The government’s announcement that production of petrol and diesel fuelled cars will cease in 2040 was received with mixed reactions. Environmental groups criticised the absence of a scrapping scheme for existing vehicles powered in this way, or the non - establishment of clean air zones to counter traffic - generated atmospheric pollution. The manufacturers of electrically driven vehicles had also announced the intention to press ahead with advanced designs and increasing production, ostensibly in support government policy. However electric vehicles was already invoking criticism based on many factors notably limited vehicle range, lack of recharging points and other shortcomings. But the greatest criticism came from the power generation authorities who claimed that an immense increase in output would be needed to cater for electric cars on a national basis, even to the extent of constructing new power stations, possibly nuclear.
A herd of wild deer frequent the Forest and the surrounding district; muntjac and fallow deer are now well established at various locations, and often appear in built up areas and roads at night. Therefore the current newsletter of the St Mary’s Church included an interesting item, and a possible warning, that deer were now frequenting the Churchyard. Apart from eating the flowers left in the memorial garden or on individual graves, they could be a problem for anyone there alone especially during the autumn and the annual “rut” when deer can become territorial.
Joan Francis was the speaker at the July meeting of the TBWI. Her subject was European Gardens, examples of which were shown in a colourful presentation. Doreen Snell made special reference, together with thanks, to members who had taken on the tasks of others who were indisposed or on holiday. This particularly applied to the Books/Magazines tables, the monthly competition and especially to the serving of refreshments and, not least, the subsequent clearing up afterwards.
During May 2017 the following entries were made in the registers of St Mary’s Church:
15 05 17 Kathleen Rice – Funeral in Church followed by Cremation at Parndon Wood.
20 05 17 Lilian Carla Parker - Funeral in Church followed
SUMMARY FOR THE MONTH
The speaker at the 2017 AGM of the Theydon Bois & District Preservation Society (TBDRPS) was Chris Neilan the Principal Landscape Officer for the EFDC, who discussed efforts necessary to heighten tree awareness in the Epping area generally. The Donkey Derby on the Village Green was a great success, as also was the Theydon Singers summer presentation of Songs from the Shows. The Theydon Bois Horticultural Society held its 107th annual show and included a Tortoise Race which was cancelled at short notice due to the rain; but many tortoises of varying sizes enlivened the proceedings generally. The government’s announcement that production of petrol and diesel fuelled cars would cease in 2040 was received with mixed reactions and environmental groups criticized the absence of a scrapping scheme for existing vehicles powered in this way. Villagers were warned in the St Mary’s Newsletter of the possible hazards of deer who had discovered the Church yard and were dining on the flora and especially the commemorative flowers on graves. The weather reverted to summer which benefitted outdoor events but resulted in drought warnings before, paradoxically, hot July ended with showery cool conditions.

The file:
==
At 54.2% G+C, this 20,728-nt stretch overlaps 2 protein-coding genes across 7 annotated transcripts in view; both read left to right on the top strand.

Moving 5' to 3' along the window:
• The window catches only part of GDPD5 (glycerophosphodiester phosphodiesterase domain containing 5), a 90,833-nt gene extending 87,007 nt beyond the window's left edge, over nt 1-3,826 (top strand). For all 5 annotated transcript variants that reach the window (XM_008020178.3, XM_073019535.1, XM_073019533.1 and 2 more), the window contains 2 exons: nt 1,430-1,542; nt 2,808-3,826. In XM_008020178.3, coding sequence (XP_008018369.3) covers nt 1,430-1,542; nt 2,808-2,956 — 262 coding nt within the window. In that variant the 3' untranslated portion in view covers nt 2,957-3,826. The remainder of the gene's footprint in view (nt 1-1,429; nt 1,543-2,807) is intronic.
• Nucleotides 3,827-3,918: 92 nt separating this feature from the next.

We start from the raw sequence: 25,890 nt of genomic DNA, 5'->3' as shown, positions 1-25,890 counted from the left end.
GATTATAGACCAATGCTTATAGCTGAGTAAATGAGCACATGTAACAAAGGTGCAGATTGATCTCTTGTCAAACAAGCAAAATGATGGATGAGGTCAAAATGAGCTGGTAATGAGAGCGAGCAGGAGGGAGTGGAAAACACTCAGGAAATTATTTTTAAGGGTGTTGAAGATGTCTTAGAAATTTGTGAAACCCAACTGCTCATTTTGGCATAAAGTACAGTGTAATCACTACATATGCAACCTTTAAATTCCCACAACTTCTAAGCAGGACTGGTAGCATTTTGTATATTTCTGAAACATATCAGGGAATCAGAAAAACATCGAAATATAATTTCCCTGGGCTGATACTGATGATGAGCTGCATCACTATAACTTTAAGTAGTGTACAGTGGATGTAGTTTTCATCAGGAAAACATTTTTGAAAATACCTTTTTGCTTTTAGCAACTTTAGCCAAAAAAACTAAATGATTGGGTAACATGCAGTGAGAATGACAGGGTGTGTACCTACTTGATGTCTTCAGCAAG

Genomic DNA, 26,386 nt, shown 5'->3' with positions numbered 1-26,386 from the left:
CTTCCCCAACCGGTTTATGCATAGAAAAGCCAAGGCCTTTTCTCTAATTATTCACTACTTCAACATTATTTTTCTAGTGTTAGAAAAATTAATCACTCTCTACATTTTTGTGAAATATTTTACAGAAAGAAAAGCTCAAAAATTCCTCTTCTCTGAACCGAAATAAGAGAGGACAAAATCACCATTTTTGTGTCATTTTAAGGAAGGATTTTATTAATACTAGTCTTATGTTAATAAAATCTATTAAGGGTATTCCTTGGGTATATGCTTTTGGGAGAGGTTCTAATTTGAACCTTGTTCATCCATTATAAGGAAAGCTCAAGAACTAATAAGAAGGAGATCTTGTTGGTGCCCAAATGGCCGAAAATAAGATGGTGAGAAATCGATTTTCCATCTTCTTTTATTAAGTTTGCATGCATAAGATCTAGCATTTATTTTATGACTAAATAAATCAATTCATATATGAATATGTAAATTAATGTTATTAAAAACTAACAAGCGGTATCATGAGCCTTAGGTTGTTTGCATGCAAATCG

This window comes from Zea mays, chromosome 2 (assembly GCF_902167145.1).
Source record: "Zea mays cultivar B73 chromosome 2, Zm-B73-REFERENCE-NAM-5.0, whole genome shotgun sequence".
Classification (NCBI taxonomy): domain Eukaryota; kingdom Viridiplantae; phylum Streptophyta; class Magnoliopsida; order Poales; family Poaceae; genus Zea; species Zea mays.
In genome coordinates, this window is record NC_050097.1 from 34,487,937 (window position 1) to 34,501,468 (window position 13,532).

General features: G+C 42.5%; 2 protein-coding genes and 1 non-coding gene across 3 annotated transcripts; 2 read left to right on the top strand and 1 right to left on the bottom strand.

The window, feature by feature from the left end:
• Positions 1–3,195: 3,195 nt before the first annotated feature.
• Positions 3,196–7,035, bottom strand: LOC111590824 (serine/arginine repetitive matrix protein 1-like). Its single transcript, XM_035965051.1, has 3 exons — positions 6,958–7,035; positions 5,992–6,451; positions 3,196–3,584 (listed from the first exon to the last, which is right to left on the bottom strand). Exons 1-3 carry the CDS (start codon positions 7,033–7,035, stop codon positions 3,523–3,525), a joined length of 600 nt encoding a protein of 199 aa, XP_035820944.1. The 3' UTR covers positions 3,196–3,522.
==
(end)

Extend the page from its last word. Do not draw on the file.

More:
THE PAST MONTH IN THEYDON BOIS
THE FOLLOWING ARE SOME OF THE EVENTS, NOT NECESSARILY IN CHRONOLOGICAL ORDER, WHICH TOOK PLACE IN THE VILLAGE OF THEYDON BOIS DURING JUNE 2017 AND WHICH WERE RECORDED BY TREVOR ROBERTS, THE THEYDON BOIS LOCAL HISTORY RECORDER.
Following the recent terrorist attacks in Manchester and Westminster, a third took place on a Saturday evening when a white van drove across London Bridge at speed and mowed down pedestrians. It then crashed into some railings and three men left the vehicle, ran into the Borough Market, its adjacent shops and cafes and began knifing people. There were scenes of confusion and extreme terror as many sought cover until the assailants were shot dead by special branch police officers. Eight of those attacked were killed and some forty injured, many seriously. There was an outcry against the attack, which took place just before the General Election, resulting in politicians making political capital out of the dreadful event. Opponents of the Conservative Government claimed that reductions in the Metropolitan Police Force were the root cause of both this outrage and the earlier London incident this year.